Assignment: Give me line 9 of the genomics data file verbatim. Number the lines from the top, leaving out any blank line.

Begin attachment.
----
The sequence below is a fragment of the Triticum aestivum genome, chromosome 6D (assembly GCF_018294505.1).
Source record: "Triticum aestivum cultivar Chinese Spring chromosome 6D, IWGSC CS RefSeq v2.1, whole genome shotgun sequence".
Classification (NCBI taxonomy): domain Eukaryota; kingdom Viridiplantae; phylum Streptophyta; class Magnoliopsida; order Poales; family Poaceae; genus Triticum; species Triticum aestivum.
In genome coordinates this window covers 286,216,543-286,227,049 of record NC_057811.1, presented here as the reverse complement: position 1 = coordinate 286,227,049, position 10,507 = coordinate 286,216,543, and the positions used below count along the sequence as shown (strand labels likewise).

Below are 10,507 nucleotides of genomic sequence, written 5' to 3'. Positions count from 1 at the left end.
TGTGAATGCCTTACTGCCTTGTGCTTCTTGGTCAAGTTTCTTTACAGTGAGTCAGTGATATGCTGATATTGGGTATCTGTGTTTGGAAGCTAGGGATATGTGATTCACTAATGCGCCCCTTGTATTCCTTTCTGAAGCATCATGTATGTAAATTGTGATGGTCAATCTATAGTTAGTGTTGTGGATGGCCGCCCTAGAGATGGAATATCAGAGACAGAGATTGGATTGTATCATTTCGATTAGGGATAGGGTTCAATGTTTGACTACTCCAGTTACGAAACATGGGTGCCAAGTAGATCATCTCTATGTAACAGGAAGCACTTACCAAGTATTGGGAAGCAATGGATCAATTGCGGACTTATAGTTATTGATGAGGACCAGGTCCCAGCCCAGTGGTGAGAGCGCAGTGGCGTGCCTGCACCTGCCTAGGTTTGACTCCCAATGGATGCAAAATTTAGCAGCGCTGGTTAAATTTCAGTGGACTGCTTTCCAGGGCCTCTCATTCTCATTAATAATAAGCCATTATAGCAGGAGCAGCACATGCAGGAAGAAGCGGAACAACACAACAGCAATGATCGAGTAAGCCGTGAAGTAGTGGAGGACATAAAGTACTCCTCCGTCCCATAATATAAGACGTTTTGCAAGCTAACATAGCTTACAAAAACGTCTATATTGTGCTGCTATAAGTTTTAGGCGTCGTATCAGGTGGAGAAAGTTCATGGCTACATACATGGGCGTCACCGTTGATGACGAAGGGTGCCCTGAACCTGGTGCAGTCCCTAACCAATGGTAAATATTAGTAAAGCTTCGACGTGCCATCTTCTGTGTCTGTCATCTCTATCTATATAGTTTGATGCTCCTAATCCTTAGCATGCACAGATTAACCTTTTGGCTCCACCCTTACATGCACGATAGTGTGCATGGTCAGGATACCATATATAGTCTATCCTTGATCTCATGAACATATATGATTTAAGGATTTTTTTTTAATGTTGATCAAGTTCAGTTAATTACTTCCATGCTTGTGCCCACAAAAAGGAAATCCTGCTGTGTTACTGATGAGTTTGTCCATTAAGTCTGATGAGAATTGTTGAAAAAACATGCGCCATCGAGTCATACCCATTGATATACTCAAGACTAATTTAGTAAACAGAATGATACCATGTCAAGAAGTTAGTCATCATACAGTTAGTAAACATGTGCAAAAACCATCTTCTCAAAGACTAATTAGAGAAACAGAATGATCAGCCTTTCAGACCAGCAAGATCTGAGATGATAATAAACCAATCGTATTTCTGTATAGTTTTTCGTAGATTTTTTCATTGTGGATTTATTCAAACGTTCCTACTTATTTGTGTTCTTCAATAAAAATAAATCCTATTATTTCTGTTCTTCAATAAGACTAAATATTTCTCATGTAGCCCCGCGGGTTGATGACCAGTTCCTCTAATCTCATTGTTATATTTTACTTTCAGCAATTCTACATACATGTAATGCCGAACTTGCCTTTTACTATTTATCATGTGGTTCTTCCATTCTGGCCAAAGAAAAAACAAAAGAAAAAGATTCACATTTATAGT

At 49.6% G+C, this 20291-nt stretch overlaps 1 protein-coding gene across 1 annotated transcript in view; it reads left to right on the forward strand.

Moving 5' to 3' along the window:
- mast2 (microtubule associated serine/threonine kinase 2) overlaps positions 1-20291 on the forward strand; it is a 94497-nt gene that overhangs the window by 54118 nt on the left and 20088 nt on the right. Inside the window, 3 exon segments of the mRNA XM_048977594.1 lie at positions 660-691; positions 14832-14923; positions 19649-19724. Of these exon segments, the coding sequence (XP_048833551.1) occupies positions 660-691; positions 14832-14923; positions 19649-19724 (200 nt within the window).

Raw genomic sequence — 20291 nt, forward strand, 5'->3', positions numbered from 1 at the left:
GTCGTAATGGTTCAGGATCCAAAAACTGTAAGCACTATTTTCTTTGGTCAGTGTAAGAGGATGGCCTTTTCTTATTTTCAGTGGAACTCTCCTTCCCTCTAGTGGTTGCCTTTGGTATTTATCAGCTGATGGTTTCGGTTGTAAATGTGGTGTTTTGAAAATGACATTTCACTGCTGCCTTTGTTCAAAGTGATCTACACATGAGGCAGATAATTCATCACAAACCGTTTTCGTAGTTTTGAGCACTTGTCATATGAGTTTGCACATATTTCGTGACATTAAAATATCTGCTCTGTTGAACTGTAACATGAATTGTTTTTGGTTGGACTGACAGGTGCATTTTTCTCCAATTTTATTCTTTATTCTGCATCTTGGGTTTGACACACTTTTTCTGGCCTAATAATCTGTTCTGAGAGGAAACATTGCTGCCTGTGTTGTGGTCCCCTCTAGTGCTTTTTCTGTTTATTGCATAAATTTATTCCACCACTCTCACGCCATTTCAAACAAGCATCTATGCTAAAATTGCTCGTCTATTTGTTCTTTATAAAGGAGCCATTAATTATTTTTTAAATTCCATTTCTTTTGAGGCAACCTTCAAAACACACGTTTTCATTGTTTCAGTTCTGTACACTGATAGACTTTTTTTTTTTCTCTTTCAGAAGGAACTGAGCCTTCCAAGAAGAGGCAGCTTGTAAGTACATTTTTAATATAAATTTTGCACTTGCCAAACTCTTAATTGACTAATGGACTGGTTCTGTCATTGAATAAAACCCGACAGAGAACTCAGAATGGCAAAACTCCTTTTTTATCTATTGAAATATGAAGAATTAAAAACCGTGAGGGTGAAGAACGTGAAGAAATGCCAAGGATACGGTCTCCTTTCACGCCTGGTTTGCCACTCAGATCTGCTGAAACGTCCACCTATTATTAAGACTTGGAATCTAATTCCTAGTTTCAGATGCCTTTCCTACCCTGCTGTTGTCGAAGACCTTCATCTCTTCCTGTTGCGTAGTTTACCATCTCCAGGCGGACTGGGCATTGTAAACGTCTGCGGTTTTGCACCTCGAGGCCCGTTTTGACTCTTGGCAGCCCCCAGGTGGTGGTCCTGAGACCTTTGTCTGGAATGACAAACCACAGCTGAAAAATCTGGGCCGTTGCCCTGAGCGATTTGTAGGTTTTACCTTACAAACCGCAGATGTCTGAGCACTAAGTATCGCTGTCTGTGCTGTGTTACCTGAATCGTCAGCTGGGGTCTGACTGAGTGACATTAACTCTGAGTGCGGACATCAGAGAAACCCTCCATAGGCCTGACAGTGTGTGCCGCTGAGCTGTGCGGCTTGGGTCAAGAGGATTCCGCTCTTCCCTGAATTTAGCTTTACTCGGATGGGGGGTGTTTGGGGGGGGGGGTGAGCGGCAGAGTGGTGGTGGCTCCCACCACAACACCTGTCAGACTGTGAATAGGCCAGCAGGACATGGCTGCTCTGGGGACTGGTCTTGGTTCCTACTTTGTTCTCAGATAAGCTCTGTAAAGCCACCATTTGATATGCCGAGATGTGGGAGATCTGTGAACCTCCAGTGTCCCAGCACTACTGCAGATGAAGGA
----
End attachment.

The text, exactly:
- mast2 (microtubule associated serine/threonine kinase 2) overlaps positions 1-20291 on the forward strand; it is a 94497-nt gene that overhangs the window by 54118 nt on the left and 20088 nt on the right. Inside the window, 3 exon segments of the mRNA XM_048977594.1 lie at positions 660-691; positions 14832-14923; positions 19649-19724. Of these exon segments, the coding sequence (XP_048833551.1) occupies positions 660-691; positions 14832-14923; positions 19649-19724 (200 nt within the window).